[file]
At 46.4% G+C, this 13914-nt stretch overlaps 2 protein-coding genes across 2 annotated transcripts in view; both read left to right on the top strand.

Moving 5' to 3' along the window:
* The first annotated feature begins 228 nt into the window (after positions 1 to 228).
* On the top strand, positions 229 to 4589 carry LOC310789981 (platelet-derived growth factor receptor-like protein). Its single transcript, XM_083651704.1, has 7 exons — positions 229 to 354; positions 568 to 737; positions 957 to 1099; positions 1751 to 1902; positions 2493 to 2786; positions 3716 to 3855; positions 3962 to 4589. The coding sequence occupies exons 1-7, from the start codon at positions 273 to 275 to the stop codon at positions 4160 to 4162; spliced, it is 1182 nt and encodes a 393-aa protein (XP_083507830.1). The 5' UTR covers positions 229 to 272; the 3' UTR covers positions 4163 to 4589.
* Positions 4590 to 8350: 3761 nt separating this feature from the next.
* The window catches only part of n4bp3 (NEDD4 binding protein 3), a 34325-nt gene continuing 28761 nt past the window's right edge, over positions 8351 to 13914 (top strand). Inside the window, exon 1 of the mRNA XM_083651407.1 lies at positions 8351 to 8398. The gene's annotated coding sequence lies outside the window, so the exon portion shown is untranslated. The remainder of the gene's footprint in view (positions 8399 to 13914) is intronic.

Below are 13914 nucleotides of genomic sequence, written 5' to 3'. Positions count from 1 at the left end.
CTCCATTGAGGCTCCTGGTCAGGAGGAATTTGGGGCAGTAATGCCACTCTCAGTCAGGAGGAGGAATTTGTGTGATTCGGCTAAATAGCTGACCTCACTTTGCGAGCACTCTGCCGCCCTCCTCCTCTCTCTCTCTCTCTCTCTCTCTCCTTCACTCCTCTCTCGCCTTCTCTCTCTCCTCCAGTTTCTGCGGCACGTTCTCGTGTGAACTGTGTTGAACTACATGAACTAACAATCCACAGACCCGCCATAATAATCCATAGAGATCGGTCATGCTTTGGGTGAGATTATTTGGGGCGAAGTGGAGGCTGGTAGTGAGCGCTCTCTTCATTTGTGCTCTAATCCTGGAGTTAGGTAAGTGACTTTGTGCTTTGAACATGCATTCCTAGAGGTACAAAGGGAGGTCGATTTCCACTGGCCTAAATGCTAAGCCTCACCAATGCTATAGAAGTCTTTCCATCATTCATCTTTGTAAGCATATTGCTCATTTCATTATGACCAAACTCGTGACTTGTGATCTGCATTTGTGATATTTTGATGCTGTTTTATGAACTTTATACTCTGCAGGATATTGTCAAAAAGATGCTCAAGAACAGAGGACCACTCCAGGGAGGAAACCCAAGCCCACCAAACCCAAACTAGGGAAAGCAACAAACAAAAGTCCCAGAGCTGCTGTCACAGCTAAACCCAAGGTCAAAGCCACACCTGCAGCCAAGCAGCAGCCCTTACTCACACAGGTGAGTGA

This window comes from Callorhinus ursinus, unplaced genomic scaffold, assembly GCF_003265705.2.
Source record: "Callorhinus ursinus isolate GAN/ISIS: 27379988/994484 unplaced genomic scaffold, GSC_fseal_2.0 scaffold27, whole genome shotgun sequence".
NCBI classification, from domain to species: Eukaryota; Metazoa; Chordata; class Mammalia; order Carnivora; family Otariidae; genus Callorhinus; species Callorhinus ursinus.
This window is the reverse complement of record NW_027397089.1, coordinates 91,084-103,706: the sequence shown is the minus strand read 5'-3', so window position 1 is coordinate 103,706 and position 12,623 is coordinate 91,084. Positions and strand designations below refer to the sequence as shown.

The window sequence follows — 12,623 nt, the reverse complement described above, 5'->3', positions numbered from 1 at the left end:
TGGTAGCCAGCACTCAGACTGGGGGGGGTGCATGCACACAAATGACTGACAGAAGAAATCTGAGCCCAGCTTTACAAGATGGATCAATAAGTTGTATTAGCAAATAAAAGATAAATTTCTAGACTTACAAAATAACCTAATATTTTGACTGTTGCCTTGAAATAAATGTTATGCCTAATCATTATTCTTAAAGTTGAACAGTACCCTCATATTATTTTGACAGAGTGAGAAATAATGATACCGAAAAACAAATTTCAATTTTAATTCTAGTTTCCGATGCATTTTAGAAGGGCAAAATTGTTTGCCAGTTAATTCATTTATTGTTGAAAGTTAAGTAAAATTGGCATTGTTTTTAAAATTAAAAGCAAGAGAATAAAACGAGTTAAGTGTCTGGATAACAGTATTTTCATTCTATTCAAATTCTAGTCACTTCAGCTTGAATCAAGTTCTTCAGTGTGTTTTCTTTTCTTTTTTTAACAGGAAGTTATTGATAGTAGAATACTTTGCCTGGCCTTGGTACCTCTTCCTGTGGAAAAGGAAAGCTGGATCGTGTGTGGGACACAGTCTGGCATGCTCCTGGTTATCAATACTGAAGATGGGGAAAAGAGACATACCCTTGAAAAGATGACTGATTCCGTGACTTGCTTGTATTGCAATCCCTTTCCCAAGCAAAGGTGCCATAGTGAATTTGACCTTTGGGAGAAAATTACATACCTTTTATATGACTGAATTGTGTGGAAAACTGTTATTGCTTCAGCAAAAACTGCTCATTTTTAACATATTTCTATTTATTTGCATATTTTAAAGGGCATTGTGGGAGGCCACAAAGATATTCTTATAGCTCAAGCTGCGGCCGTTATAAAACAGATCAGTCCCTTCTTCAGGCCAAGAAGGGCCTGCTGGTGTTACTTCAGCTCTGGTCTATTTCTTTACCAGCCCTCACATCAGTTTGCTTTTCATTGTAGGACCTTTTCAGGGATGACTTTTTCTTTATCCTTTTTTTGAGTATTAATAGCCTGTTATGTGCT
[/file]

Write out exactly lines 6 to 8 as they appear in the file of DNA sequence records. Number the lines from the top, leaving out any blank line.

* The window catches only part of n4bp3 (NEDD4 binding protein 3), a 34325-nt gene continuing 28761 nt past the window's right edge, over positions 8351 to 13914 (top strand). Inside the window, exon 1 of the mRNA XM_083651407.1 lies at positions 8351 to 8398. The gene's annotated coding sequence lies outside the window, so the exon portion shown is untranslated. The remainder of the gene's footprint in view (positions 8399 to 13914) is intronic.

Below are 13914 nucleotides of genomic sequence, written 5' to 3'. Positions count from 1 at the left end.
CTCCATTGAGGCTCCTGGTCAGGAGGAATTTGGGGCAGTAATGCCACTCTCAGTCAGGAGGAGGAATTTGTGTGATTCGGCTAAATAGCTGACCTCACTTTGCGAGCACTCTGCCGCCCTCCTCCTCTCTCTCTCTCTCTCTCTCTCTCCTTCACTCCTCTCTCGCCTTCTCTCTCTCCTCCAGTTTCTGCGGCACGTTCTCGTGTGAACTGTGTTGAACTACATGAACTAACAATCCACAGACCCGCCATAATAATCCATAGAGATCGGTCATGCTTTGGGTGAGATTATTTGGGGCGAAGTGGAGGCTGGTAGTGAGCGCTCTCTTCATTTGTGCTCTAATCCTGGAGTTAGGTAAGTGACTTTGTGCTTTGAACATGCATTCCTAGAGGTACAAAGGGAGGTCGATTTCCACTGGCCTAAATGCTAAGCCTCACCAATGCTATAGAAGTCTTTCCATCATTCATCTTTGTAAGCATATTGCTCATTTCATTATGACCAAACTCGTGACTTGTGATCTGCATTTGTGATATTTTGATGCTGTTTTATGAACTTTATACTCTGCAGGATATTGTCAAAAAGATGCTCAAGAACAGAGGACCACTCCAGGGAGGAAACCCAAGCCCACCAAACCCAAACTAGGGAAAGCAACAAACAAAAGTCCCAGAGCTGCTGTCACAGCTAAACCCAAGGTCAAAGCCACACCTGCAGCCAAGCAGCAGCCCTTACTCACACAGGTGAGTGA